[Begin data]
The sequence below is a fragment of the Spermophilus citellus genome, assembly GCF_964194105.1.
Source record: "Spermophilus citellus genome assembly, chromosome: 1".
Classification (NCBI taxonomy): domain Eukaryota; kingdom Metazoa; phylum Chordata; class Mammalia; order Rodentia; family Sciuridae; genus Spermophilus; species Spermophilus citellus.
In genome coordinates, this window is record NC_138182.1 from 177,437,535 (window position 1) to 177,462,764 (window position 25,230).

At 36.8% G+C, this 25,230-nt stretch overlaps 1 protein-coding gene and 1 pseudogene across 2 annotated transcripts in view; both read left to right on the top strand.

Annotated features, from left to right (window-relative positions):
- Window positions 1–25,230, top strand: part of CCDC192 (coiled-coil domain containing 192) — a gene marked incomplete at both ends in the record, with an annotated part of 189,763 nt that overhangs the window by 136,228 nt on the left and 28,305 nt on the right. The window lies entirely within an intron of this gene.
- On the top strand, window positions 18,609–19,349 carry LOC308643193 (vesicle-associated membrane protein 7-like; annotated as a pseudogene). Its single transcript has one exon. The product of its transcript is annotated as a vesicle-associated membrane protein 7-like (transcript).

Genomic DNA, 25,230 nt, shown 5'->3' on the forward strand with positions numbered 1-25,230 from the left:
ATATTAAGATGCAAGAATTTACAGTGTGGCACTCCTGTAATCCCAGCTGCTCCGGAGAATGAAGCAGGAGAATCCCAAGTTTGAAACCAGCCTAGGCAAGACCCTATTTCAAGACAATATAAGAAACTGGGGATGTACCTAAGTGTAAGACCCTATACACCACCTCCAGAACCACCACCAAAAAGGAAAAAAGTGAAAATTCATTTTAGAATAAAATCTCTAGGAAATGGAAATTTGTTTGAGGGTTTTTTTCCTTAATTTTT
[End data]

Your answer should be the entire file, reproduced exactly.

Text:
The sequence below is a fragment of the Spermophilus citellus genome, assembly GCF_964194105.1.
Source record: "Spermophilus citellus genome assembly, chromosome: 1".
Classification (NCBI taxonomy): domain Eukaryota; kingdom Metazoa; phylum Chordata; class Mammalia; order Rodentia; family Sciuridae; genus Spermophilus; species Spermophilus citellus.
In genome coordinates, this window is record NC_138182.1 from 177,437,535 (window position 1) to 177,462,764 (window position 25,230).

At 36.8% G+C, this 25,230-nt stretch overlaps 1 protein-coding gene and 1 pseudogene across 2 annotated transcripts in view; both read left to right on the top strand.

Annotated features, from left to right (window-relative positions):
- Window positions 1–25,230, top strand: part of CCDC192 (coiled-coil domain containing 192) — a gene marked incomplete at both ends in the record, with an annotated part of 189,763 nt that overhangs the window by 136,228 nt on the left and 28,305 nt on the right. The window lies entirely within an intron of this gene.
- On the top strand, window positions 18,609–19,349 carry LOC308643193 (vesicle-associated membrane protein 7-like; annotated as a pseudogene). Its single transcript has one exon. The product of its transcript is annotated as a vesicle-associated membrane protein 7-like (transcript).

Genomic DNA, 25,230 nt, shown 5'->3' on the forward strand with positions numbered 1-25,230 from the left:
ATATTAAGATGCAAGAATTTACAGTGTGGCACTCCTGTAATCCCAGCTGCTCCGGAGAATGAAGCAGGAGAATCCCAAGTTTGAAACCAGCCTAGGCAAGACCCTATTTCAAGACAATATAAGAAACTGGGGATGTACCTAAGTGTAAGACCCTATACACCACCTCCAGAACCACCACCAAAAAGGAAAAAAGTGAAAATTCATTTTAGAATAAAATCTCTAGGAAATGGAAATTTGTTTGAGGGTTTTTTTCCTTAATTTTT